The state responds that, because neither girl testified as to the substance of the statements the victim made during their conversation about the incident, their testimony did not constitute hearsay. According to the state, both witnesses were completely silent about the specifics of their conversation, because the prosecutor scrupulously complied with the trial court's instructions not to elicit any hearsay testimony when examining them. The sister's testimony was limited to the fact that the victim told her about the incident and to her observations of the victim's demeanor when she described the incident. The sister also testified that it was her decision to tell their mother about the encounter because the victim did not want to. The prosecutor asserted that her purpose in asking the sister whose idea it was to tell the mother was to show that, contrary to appellant's opening statement, the victim was not fabricating the allegation to protect herself.

“A trial court is given broad discretion in determining whether to admit or exclude evidence, but its discretion is limited and governed by the statutory Evidence Code.” Neal v. State, 50 So.3d 96, 97 (Fla. 4th DCA 2010). Section 90.801(1)(c), Florida Statutes (2012), defines hearsay as “a statement, other than one made by the declarant while testifying at the trial or hearing, offered in evidence to prove the truth of the matter asserted.”

As discussed above, the state argues that the sister's testimony was not hearsay because she did not testify as to the substance of the victim's out-of-court statements. Our review of the trial transcripts confirms that the sister did not testify about what the victim told her. Further, the record shows that the state did not introduce evidence of the victim's “statement” to her sister in order to prove the statement's truth, but rather to show that a statement was made and that the victim reported the incident to someone just a few days after it happened. See Mercer v. State, 835 So.2d 1273, 1274 (Fla. 4th DCA 2003) (holding that testimony as to what the police told the witness about the crime was not inadmissible hearsay, because it was not offered to prove the truth of the statements by the police). The sister's testimony that she urged the victim to report the incident to her mother likewise was not offered in evidence to prove the truth of the matter asserted.

The state also introduced evidence that the victim made a statement to her sister to lay a foundation for evidence of the victim's troubled demeanor when discussing the incident with her sister. The sister's testimony did not concern the content of the victim's disclosure, but rather her mental and emotional state. This demeanor evidence was not hearsay, but instead a fact-based observation by a witness subject to cross-examination. See State v. Sulloway, 90 A.3d 605, 612–13 (N.H.2014) (holding that testimony of the sexual assault victim's stepfather regarding the victim's demeanor at the time of disclosure of the assault was not inadmissible hearsay).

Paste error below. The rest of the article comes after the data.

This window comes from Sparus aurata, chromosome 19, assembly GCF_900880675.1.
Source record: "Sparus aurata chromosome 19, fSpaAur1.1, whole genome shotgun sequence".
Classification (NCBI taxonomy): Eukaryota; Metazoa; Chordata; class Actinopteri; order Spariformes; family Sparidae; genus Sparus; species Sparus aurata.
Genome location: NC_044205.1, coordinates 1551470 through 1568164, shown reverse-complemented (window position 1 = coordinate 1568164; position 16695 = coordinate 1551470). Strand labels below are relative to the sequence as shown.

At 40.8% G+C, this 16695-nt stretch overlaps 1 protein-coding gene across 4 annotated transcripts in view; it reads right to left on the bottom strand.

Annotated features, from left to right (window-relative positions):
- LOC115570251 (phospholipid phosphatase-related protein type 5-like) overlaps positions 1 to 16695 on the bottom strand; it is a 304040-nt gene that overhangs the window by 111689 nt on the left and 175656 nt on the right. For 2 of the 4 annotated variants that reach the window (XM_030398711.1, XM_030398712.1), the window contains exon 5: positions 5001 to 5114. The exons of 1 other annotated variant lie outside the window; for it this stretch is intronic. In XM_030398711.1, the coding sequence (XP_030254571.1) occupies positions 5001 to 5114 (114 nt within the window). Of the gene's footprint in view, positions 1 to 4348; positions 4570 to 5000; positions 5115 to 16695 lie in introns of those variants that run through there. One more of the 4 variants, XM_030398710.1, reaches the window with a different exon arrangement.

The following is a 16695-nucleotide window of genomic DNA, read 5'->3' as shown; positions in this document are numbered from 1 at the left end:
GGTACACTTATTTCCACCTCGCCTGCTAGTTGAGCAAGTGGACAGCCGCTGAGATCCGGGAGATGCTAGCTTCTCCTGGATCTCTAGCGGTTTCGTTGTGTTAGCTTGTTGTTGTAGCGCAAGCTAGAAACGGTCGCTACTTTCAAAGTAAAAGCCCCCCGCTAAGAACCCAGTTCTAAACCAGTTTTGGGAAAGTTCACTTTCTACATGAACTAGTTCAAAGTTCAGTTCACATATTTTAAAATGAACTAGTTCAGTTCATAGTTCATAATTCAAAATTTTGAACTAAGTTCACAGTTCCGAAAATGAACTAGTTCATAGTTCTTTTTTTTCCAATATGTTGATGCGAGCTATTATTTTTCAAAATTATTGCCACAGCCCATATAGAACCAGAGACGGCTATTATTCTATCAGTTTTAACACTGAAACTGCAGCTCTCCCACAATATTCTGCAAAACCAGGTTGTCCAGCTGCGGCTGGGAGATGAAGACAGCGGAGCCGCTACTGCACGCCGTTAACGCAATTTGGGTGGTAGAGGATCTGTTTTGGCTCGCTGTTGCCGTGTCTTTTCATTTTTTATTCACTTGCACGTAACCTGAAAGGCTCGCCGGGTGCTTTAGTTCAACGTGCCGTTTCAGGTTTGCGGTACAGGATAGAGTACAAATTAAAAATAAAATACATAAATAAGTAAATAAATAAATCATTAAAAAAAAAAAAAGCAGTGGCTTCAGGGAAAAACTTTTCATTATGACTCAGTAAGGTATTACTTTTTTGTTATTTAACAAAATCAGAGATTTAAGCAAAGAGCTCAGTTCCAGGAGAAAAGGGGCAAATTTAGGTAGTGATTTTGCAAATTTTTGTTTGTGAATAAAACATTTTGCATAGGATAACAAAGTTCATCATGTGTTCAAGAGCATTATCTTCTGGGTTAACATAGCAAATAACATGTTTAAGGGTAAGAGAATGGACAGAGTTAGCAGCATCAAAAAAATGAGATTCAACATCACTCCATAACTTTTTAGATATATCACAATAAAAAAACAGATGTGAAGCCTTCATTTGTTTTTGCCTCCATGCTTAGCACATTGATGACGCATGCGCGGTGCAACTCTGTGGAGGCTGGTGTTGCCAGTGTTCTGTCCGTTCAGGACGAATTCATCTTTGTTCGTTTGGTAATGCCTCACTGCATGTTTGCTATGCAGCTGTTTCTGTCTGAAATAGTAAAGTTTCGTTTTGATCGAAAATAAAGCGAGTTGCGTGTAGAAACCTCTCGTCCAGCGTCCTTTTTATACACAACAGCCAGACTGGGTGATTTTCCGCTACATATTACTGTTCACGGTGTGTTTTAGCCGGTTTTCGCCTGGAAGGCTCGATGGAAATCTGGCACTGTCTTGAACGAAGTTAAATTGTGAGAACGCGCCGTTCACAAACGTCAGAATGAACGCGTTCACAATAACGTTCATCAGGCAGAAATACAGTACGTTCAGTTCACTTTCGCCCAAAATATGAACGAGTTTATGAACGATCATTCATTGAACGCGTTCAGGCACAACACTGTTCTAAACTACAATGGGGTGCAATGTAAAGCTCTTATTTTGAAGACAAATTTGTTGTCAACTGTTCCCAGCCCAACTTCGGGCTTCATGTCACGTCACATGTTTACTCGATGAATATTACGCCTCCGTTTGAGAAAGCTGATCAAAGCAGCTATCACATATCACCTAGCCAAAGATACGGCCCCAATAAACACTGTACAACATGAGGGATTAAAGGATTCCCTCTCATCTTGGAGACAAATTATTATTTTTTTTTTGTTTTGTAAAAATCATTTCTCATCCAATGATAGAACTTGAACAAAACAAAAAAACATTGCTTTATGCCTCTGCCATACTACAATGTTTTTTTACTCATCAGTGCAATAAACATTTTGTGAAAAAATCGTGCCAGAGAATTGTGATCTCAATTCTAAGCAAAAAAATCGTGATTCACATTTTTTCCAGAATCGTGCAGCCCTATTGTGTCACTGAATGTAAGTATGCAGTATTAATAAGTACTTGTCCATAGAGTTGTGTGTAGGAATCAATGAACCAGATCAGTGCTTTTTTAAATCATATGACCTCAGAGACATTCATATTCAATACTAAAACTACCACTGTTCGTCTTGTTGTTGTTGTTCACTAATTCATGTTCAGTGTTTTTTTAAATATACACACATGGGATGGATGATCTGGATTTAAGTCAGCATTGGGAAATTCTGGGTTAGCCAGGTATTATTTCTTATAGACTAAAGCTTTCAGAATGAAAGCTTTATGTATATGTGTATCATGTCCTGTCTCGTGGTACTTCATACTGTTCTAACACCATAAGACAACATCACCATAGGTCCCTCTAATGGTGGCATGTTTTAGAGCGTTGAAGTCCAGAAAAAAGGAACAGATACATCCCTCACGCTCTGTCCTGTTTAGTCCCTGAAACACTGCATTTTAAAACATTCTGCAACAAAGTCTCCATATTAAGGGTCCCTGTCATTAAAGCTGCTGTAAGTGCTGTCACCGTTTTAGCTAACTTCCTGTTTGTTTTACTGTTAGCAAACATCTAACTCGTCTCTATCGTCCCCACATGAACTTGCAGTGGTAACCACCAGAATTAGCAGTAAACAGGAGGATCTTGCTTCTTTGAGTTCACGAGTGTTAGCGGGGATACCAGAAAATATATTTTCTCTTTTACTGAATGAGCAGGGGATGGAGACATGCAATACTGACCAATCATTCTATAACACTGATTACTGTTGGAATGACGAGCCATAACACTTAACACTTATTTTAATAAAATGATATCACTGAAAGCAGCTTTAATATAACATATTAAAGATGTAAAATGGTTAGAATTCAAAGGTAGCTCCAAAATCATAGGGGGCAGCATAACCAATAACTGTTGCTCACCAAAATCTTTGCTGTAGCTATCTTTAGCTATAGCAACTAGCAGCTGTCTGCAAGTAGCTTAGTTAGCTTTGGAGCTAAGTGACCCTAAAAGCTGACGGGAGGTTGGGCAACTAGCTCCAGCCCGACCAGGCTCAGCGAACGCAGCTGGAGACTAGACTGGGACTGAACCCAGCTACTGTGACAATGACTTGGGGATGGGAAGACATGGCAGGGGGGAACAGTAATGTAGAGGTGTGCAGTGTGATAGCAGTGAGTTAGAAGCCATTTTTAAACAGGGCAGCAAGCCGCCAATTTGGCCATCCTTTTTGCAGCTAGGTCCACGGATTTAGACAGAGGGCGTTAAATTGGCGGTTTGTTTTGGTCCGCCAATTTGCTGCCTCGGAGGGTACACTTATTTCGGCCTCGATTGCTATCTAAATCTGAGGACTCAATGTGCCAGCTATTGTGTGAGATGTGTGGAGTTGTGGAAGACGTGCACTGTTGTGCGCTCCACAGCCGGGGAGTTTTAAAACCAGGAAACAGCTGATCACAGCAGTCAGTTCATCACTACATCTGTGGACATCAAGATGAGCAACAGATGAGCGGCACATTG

In this case, we find the following observations of the District of Columbia Court of Appeals to be instructive:

[T]he relevance of the complainant's demeanor does not depend on the truthfulness of [his or] her report [of sexual assault]—the trier of fact is not required to consider the report's truth to evaluate the probative value of the complainant's demeanor. Rather, the complainant's demeanor when discussing the subject is independent evidence that [he or] she was the victim of a sexual assault, just as a physical injury might constitute such evidence.

Sulloway, 90 A.3d at 613 (alterations in original) (quoting Garibay v. United States, 72 A.3d 133, 137–38 (D.C.2013)).

We have held that testimony regarding a sexual assault victim's demeanor is admissible when relevant. See Elysee v. State, 920 So.2d 1205, 1208 (Fla. 4th DCA 2006) (holding that testimony of the victim's mother as to the victim's morose behavior in days following an alleged sexual assault was not irrelevant as a matter of law where the theory of defense was that the victim had made up the story because the defendant had rejected her advances).

Here, we conclude that testimony of the victim's sister regarding the victim's demeanor at the time she reported the incident to her was relevant, where appellant's theory of defense was that the victim fabricated the encounter with appellant to cover up her ongoing sexual relationship with her adult boyfriend. The testimony of the sister was brief. However, as we did in Elysee, we again “caution that the prejudicial impact of this type of evidence could, under different circumstances, outweigh its probative value.” 920 So.2d at 1208–09 (citing § 90.403, Fla. Stat.).

We hold that the trial court did not err in admitting non-hearsay evidence regarding the victim's reporting the incident to her sister, the victim's demeanor during the disclosure, and the sister's suggestion to report the incident to their mother. Accordingly, we affirm appellant's conviction and sentence for lewd or lascivious conduct on a person under the age sixteen.

TAYLOR, J.

CIKLIN, C.J., and KLINGENSMITH, J., concur.

Copied to clipboard